Wednesday, May 30, 2012

James Bond Was Wrong: A martini manifesto

As published in Ojai Quarterly magazine, Spring 2012.

Photo by Bill Snider
On Sunday evenings, I sit at the kitchen counter while my husband, Bill, whips up an amazing meal (yes, I write about food, but the only thing I can make well is reservations). To keep me out of his way while he cooks, he sets about to prepare my favorite cocktail: a Hendrick’s gin martini served straight up. He knows how to make it better than I do, yet I cannot resist the urge to micro-manage every step of the process.

“Not too much vermouth,” I say as he pours a splash into the glass he’s already chilled.

He turns to me with a poker face and says, “I thought you liked a whole lot of vermouth,” then he promptly empties out all the vermouth, tipping the glass over the sink and shaking it for extra effect to show that he has removed every last drop, leaving the glass with barely a lick.

“Don’t shake it,” I say as he pours the gin into a cocktail shaker full of giant ice cubes. He slowly waves the shaker in front of me while rolling his eyes, the ice quietly clinking the sides of the metal shaker.

“Olive or cucumber?” He knows this is where I get finicky. Hendrick’s is heavy on juniper and coriander as is typical of a fine gin, but it is infused with rose petals and cucumber, which lend a unique floral and crisp herbaceous essence. Some like their martini with a lemon twist, an olive or a cucumber wheel, but on this particular Sunday, I wanted to try it with a local concoction: Katie’s Famous Pickled Romano Beans. The beans are marinated with rosemary and lemon peels and are great in salads, but even better floating in my martini glass.

Fortunately, Bill's not the only mixologist in town who crafts a superb martini. Here are some other local options:

The Village Jester
139 East Ojai Avenue
One place I can count on for the perfect classic martini is the Village Jester, a traditional British pub in downtown Ojai where proprietor Nigel Chisholm knows a thing or two about pouring a proper pint, but he is an absolute savant when it comes to the proper cocktail. Nigel is English, but he does not see eye to eye with his fictional countryman James Bond, who always orders a vodka martini and suavely insists that it be "shaken, not stirred." Nigel agrees that a classic martini is made with gin – not vodka – and should be stirred not shaken otherwise you “bruise” it, which means you stun the liquor by aerating it, causing it to lose the subtle flavor nuances of the gin (and anyone asking for a colder martini is just asking for a weak cocktail watered down with ice water). The other reason I like to belly up to the Jester’s bar is to enjoy the ideal accompaniment to a classic martini: the Jester’s Kitchen Sink Burger. Not for the faint of heart, this third-pound Angus beef burger is piled high with bacon, ham, avocado, cheese, lettuce, onion, tomato and – get this – a fried egg. A handful of onion rings and a pile of French or sweet potato fries will make you swear you will work it off tomorrow (I have been known to substitute a salad for the fries to ease my guilt).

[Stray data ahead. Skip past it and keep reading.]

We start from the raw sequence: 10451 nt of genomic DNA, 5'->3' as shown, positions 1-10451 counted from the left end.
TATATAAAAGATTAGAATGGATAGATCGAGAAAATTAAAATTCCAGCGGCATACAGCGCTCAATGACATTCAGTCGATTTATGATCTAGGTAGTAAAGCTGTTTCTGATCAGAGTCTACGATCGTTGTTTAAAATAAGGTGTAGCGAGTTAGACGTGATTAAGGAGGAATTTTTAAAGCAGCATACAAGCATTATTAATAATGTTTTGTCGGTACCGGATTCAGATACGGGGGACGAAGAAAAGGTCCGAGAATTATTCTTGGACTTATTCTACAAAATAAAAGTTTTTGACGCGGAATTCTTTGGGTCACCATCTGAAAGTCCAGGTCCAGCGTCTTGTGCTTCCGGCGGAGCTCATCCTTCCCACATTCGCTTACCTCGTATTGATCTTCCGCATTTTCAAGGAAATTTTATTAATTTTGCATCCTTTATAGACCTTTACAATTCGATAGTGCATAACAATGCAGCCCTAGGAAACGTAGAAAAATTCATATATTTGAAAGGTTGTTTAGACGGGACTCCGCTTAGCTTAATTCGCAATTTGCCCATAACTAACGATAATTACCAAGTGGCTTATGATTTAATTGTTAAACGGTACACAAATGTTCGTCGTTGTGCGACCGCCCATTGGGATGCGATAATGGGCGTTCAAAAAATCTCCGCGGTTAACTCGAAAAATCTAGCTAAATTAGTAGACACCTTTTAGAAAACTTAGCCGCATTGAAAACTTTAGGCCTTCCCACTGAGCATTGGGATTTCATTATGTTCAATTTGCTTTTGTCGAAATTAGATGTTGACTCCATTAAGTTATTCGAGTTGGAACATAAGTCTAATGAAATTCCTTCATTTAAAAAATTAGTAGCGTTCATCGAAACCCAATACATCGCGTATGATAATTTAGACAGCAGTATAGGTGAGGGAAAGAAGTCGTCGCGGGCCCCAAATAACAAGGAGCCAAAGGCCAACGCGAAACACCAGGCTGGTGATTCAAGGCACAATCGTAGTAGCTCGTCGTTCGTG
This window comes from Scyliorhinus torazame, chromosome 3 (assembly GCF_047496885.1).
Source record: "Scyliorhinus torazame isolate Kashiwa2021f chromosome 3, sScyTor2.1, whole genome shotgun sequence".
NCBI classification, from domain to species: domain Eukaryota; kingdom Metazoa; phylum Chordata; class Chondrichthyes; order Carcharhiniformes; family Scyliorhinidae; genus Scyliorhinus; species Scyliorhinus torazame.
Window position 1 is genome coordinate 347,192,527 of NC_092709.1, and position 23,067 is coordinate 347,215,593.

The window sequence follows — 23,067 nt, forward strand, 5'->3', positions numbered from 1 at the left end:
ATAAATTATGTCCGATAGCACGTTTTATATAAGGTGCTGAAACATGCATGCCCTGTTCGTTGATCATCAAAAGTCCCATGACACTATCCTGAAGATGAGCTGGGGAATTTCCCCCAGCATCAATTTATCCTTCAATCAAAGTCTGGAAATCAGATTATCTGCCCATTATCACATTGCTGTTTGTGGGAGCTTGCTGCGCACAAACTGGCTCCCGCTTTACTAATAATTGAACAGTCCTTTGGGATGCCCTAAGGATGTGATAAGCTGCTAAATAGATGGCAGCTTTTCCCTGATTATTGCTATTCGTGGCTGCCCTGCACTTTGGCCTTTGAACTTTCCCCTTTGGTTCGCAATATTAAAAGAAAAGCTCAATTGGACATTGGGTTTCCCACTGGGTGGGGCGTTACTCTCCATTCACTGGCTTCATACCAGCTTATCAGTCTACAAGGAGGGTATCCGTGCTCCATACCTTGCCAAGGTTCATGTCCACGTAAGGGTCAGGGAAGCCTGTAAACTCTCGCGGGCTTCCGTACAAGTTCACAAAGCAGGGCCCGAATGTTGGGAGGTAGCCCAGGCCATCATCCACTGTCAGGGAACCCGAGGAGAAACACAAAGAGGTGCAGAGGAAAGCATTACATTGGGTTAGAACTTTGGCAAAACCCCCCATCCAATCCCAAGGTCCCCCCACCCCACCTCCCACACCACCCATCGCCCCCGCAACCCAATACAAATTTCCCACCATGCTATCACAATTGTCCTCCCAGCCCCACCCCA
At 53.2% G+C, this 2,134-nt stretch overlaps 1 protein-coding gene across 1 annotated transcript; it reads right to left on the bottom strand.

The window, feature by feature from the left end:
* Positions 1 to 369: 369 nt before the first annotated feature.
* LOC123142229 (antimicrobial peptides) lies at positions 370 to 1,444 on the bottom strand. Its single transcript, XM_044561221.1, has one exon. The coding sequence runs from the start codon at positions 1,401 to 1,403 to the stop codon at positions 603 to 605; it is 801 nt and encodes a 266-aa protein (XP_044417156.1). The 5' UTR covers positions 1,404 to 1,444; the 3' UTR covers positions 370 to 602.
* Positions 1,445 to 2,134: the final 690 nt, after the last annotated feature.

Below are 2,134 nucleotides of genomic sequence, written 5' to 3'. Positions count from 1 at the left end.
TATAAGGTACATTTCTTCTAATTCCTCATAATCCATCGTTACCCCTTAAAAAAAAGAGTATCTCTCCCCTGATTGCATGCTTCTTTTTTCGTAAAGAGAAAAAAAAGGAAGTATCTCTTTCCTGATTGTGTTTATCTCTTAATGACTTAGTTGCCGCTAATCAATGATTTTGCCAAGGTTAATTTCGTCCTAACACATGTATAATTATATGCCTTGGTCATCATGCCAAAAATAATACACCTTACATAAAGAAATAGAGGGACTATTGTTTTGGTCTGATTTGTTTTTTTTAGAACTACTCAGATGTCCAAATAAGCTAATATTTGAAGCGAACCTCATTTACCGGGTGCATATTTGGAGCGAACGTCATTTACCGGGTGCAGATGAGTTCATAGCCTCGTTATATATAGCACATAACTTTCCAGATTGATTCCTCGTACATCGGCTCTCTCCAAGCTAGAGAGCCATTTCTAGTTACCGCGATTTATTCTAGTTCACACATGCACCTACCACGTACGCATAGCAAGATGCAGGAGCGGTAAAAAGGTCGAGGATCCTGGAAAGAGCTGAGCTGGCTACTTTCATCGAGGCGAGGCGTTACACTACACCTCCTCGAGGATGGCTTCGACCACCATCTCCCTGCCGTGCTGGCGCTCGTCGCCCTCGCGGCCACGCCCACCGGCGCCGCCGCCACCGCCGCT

Barrel 33
308  East Ojai Avenue
A cozy downtown wine bar might seem like an unlikely place to come across a classic martini, but once you meet Andrea the bartender, you’ll soon find you’re in exactly the right spot. Andrea knows her gins and vodkas, and shares the most daring twist on the classic martini I’ve seen anywhere. She takes Ketel One vodka (because, she says, it blends extremely well with other liquors), adds a drop or two of Lagavulin – a very peaty and smoky Islay single malt Scotch  gently shakes the two together with ice and strains it into a martini glass with a briny green olive stuffed with bleu cheese. Barrel 33 has a small menu of salads, thin crust pizzas and appetizers, but my favorite to complement this particular martini is the Mediterranean platter, which has hummus, dolmas, herbed feta, baba ghanoush, green and black cured olives, roasted garlic, roasted red pepper strips, and lots of toasted whole grain pita triangles.

Bodee’s Restaurant
3304 Maricopa Highway
Just outside of town and up Highway 33 is a historical gem that dates back to 1947. Outside, a massive wood-burning fireplace warms guests on cool nights, and an impressive oak-covered patio waterscape makes for pleasant al fresco dining in warmer months. Inside, dark wood paneling, comfortable booths and another fireplace create a cozy place to enjoy a cocktail. Our server, Coco, turns on her charm and reveals that some of the organic produce grown on Bodee’s nearby ranch finds its way into the cocktail menu, putting a pleasant spin on the classics. The standouts are a strawberry-jalapeƱo-lime martini made with cucumber vodka, and a cucumber-basil-black pepper martini made with Hendrick’s gin. Bodee’s has a tempting gourmet dinner menu featuring lobster macaroni and cheese, tuna tartare and a duck confit quesadilla, but they are best known for their steaks, and their flame-grilled New York strip pairs beautifully with either of these martinis.

So while James Bond is choking back a bruised, watered-down sorry excuse for a martini, I’ll enjoy mine stirred, not shaken, thank you, with a pickled green bean (thank you, Katie) and a dash of fresh-cracked black pepper (thank you, Coco). How will you have yours?

To learn more about Katie’s pickled treats and jams, visit